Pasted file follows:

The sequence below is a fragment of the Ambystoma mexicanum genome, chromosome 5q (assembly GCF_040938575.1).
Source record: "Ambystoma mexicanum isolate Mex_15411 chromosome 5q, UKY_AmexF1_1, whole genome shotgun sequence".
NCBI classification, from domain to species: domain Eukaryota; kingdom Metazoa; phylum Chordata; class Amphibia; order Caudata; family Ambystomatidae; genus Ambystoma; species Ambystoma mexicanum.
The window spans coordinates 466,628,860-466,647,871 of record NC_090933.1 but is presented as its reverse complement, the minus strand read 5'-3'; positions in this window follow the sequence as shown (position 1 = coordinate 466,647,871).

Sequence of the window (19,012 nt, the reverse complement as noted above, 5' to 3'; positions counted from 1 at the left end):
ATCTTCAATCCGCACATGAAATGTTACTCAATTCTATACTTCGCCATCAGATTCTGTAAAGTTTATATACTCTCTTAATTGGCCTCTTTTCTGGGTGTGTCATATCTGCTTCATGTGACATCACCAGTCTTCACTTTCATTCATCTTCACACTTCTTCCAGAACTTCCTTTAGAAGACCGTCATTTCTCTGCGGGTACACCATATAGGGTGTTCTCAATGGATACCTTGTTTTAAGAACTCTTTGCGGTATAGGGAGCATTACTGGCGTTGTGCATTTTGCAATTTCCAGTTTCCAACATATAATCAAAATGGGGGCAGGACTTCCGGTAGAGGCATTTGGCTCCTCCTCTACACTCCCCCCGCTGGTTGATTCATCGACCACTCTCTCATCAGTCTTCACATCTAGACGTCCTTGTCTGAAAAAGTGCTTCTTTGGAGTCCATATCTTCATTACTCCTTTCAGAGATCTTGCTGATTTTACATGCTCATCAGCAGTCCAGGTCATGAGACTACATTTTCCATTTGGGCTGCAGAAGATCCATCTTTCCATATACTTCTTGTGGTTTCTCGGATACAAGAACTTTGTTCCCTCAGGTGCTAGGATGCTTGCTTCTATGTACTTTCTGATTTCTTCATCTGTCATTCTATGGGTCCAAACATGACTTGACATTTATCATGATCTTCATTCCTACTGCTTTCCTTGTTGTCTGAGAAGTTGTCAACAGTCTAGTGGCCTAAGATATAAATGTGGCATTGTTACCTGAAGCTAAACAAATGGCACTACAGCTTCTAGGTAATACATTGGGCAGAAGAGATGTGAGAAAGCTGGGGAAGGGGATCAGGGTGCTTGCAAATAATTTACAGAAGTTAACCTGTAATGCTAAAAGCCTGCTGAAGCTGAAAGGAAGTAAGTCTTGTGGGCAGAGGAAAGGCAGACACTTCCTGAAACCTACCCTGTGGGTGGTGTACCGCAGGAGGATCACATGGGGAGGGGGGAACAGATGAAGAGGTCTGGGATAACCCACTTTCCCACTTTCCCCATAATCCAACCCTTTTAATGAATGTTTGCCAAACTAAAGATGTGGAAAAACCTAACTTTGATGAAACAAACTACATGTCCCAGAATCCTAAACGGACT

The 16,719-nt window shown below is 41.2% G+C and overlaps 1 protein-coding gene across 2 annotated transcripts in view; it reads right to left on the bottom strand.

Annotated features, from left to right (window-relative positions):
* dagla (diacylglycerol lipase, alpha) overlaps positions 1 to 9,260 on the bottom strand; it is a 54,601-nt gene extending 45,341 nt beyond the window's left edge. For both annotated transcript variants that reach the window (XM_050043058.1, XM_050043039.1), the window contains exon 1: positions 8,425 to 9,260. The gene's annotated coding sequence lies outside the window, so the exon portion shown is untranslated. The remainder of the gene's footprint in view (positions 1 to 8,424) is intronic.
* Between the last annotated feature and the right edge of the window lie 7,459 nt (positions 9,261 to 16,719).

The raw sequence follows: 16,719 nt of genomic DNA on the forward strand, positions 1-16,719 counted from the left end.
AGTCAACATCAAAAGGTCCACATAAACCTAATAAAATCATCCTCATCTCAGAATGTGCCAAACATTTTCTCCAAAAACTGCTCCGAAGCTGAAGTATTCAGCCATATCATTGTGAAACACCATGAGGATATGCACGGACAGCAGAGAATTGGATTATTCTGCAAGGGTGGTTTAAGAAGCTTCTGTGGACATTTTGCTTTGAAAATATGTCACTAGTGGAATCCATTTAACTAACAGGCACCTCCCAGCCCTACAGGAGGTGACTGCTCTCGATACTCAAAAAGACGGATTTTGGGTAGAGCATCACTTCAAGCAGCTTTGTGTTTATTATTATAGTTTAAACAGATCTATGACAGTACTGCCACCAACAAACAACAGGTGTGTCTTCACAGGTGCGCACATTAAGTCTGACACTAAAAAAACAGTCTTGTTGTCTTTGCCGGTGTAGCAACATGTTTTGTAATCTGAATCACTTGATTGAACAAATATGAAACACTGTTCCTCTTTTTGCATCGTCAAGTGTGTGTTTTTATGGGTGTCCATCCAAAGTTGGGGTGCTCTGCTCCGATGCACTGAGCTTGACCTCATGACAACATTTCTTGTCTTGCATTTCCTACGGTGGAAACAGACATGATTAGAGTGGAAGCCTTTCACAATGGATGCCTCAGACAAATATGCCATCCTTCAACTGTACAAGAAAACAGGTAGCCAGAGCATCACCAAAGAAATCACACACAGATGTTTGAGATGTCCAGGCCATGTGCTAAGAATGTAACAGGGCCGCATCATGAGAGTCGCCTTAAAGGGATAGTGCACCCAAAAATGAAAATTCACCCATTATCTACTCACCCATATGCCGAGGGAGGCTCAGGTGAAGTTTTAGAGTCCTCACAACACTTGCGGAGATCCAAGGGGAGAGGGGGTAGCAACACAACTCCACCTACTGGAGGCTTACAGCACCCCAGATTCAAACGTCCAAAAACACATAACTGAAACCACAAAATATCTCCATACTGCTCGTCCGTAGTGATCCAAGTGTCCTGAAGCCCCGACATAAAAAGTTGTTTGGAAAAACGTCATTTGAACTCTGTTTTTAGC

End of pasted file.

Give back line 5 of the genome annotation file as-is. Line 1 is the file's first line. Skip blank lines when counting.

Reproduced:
Sequence of the window (19,012 nt, the reverse complement as noted above, 5' to 3'; positions counted from 1 at the left end):